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Vicky Nucci

Since 2014, three Atlantic City casinos have closed and the employment rate rose to about 15% which has led to Governor Christie’s decision to have the state take over Atlantic City. Because of this decision, the residents of Atlantic County have been handed a situation in which they feel powerless and that they have no control over what the future of Atlantic City will look like.

The state takeover has generated feelings of powerlessness, hopelessness, and mistrust within the Atlantic City community. Michael, my interviewee, said, “I don’t trust the state. I don’t trust the current administration to do the right thing. I feel like they’re more interested in the casino industry in North Jersey. I think they’ve decided to let this wither and die.” This statement is a reflection of a greater issue that has been seen time and time again in Atlantic City: the state isn’t invested in Atlantic City; they’re invested in the money generation in Atlantic City. The citizens believe that with the current environment, the state and casinos are willing to abandon the residents in search of greener pastures. The idea of building North Jersey casinos demonstrates that the state is more interested in creating revenue rather than the survival of Atlantic City.
The residents of Atlantic City have watched others come in as an effort to revive the city, but these investors have not done much to help diversify Atlantic City’s economy, so it’s no wonder that the citizens are skeptical of a state take over. Michael said, “I do not trust as a whole the state government to do the right thing in this area. I feel like they have written it off. It’s not strong enough politically, it’s not strong enough economically for them to wish us well, to do the right thing.” The people involved in the takeover are not citizens of Atlantic City, so they do not understand the city dynamics and the issues that Atlantic City citizens want addressed which is another reason for mistrust and skepticism. To the locals, it’s not about seeing another booming casino industry, it’s about better school systems, more jobs, and improved road conditions.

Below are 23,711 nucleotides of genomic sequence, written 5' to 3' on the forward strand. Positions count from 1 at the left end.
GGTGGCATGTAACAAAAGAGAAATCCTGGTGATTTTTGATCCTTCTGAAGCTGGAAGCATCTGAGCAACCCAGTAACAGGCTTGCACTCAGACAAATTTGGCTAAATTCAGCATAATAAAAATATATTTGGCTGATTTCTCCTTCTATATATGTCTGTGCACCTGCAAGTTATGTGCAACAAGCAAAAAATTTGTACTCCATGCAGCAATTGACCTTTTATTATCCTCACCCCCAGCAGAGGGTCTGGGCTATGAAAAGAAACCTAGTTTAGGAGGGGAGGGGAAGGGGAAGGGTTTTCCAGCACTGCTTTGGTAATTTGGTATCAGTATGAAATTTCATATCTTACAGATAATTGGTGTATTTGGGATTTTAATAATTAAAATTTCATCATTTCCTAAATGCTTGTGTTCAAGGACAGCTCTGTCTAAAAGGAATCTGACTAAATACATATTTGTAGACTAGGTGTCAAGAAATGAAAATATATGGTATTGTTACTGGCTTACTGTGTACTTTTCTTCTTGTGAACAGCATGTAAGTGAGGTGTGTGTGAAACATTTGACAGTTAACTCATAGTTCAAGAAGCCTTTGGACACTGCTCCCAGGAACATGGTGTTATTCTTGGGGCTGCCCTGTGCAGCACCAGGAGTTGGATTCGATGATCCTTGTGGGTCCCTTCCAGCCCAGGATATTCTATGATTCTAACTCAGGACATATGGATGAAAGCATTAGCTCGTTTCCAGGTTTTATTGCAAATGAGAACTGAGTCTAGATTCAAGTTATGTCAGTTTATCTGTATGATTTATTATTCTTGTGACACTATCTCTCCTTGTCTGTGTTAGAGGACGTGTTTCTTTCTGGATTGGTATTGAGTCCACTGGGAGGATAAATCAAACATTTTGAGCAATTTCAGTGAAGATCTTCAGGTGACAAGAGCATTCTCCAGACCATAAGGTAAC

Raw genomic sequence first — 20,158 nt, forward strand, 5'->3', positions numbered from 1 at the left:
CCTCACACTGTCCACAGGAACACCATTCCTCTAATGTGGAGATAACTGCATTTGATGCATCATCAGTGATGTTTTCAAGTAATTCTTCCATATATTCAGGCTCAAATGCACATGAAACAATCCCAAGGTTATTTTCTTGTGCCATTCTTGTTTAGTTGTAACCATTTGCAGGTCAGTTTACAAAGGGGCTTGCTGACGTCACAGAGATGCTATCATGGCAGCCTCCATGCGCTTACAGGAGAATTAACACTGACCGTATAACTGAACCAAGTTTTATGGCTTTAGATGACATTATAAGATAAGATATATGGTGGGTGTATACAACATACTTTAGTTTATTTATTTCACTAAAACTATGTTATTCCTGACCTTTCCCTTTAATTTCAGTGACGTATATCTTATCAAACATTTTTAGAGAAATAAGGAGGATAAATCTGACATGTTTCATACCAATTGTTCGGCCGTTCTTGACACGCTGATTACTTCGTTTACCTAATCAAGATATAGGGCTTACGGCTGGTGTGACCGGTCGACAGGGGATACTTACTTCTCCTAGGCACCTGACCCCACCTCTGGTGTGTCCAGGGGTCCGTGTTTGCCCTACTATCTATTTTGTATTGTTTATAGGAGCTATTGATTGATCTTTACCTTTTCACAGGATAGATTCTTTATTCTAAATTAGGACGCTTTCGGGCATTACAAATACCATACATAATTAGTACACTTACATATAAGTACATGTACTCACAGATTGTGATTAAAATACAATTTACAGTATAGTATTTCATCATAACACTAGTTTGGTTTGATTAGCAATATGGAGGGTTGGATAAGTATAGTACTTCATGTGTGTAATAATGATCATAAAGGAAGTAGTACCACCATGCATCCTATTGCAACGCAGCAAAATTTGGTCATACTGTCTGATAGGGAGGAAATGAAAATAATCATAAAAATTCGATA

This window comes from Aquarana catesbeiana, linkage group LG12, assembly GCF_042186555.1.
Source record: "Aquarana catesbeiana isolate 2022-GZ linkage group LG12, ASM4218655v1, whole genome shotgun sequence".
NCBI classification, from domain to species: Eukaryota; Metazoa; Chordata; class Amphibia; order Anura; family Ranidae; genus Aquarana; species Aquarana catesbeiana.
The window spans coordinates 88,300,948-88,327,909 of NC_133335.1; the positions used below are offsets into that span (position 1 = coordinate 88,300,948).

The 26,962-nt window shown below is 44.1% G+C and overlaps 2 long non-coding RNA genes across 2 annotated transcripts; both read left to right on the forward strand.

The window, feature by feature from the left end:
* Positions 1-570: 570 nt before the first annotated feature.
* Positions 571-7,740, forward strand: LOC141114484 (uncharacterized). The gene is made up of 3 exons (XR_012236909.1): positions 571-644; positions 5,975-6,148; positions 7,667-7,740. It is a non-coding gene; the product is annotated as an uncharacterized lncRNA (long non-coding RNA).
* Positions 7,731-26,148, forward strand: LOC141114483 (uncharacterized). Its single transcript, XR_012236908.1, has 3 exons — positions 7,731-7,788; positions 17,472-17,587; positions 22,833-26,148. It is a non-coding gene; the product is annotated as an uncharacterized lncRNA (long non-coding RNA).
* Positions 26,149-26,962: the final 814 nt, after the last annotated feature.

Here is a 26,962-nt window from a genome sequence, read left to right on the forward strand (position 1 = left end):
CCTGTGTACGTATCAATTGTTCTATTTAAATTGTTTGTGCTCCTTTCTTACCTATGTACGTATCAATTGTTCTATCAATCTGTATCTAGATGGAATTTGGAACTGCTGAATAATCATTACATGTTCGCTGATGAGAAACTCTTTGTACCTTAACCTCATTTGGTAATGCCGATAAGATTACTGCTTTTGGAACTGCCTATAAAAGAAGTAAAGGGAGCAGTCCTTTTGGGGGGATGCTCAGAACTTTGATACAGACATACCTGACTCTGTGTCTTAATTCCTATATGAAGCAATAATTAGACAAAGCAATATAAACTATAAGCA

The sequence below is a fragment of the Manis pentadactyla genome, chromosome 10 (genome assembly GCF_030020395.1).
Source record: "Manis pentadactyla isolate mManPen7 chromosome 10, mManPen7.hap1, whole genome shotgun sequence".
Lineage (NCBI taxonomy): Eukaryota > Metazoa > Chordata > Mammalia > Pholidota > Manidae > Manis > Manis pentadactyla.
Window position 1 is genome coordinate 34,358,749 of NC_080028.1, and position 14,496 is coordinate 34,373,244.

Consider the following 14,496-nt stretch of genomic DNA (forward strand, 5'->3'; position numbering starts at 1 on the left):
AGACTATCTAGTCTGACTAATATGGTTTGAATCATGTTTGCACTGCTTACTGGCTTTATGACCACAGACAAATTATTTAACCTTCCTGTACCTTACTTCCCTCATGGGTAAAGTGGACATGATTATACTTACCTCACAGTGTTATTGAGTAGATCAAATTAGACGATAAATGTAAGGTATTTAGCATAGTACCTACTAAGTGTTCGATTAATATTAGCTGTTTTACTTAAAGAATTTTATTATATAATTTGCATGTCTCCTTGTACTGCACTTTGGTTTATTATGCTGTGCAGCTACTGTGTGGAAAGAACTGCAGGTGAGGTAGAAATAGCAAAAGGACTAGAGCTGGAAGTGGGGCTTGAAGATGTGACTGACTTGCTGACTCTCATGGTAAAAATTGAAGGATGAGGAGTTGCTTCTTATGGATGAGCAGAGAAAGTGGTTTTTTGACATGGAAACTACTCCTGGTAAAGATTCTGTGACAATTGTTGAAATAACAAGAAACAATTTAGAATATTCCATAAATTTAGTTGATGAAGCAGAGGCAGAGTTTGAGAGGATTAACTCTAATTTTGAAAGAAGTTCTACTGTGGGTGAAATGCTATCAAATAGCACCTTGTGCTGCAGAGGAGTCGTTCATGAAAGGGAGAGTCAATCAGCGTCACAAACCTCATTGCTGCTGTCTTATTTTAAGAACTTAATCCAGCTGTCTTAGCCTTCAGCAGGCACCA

Years ago, Atlantic City was booming. Its people were employed by the casinos and there was hope for advancement and a positive aura surrounding the city. Now, there is a sense of hopelessness. The residents of Atlantic City are a collective of those who can’t afford to leave, cannot find a job elsewhere, cannot find post high school education options, and individuals with casino jobs who feel that, from seeing those around them, keep what they have because it can be so much worse. From what I have gathered, Atlantic City residents are not hopeless because of living in Atlantic City, but because there is nothing there for them.